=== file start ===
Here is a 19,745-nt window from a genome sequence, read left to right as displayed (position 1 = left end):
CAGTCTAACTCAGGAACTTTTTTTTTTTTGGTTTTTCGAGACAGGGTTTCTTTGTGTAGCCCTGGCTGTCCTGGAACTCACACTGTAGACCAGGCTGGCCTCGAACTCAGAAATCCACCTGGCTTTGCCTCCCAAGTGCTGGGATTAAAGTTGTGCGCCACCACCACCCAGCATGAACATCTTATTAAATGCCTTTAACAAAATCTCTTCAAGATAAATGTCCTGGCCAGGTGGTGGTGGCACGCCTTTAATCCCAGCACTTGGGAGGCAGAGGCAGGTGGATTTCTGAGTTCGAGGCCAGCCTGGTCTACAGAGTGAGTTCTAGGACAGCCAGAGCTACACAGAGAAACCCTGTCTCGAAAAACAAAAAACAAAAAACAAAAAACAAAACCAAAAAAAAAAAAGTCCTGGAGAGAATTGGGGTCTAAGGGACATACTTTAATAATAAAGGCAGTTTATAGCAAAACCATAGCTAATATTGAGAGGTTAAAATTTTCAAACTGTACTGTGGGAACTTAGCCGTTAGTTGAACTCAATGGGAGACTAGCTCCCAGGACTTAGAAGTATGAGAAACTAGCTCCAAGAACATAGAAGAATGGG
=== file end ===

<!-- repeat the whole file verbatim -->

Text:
Here is a 19,745-nt window from a genome sequence, read left to right as displayed (position 1 = left end):
CAGTCTAACTCAGGAACTTTTTTTTTTTTGGTTTTTCGAGACAGGGTTTCTTTGTGTAGCCCTGGCTGTCCTGGAACTCACACTGTAGACCAGGCTGGCCTCGAACTCAGAAATCCACCTGGCTTTGCCTCCCAAGTGCTGGGATTAAAGTTGTGCGCCACCACCACCCAGCATGAACATCTTATTAAATGCCTTTAACAAAATCTCTTCAAGATAAATGTCCTGGCCAGGTGGTGGTGGCACGCCTTTAATCCCAGCACTTGGGAGGCAGAGGCAGGTGGATTTCTGAGTTCGAGGCCAGCCTGGTCTACAGAGTGAGTTCTAGGACAGCCAGAGCTACACAGAGAAACCCTGTCTCGAAAAACAAAAAACAAAAAACAAAAAACAAAACCAAAAAAAAAAAAGTCCTGGAGAGAATTGGGGTCTAAGGGACATACTTTAATAATAAAGGCAGTTTATAGCAAAACCATAGCTAATATTGAGAGGTTAAAATTTTCAAACTGTACTGTGGGAACTTAGCCGTTAGTTGAACTCAATGGGAGACTAGCTCCCAGGACTTAGAAGTATGAGAAACTAGCTCCAAGAACATAGAAGAATGGG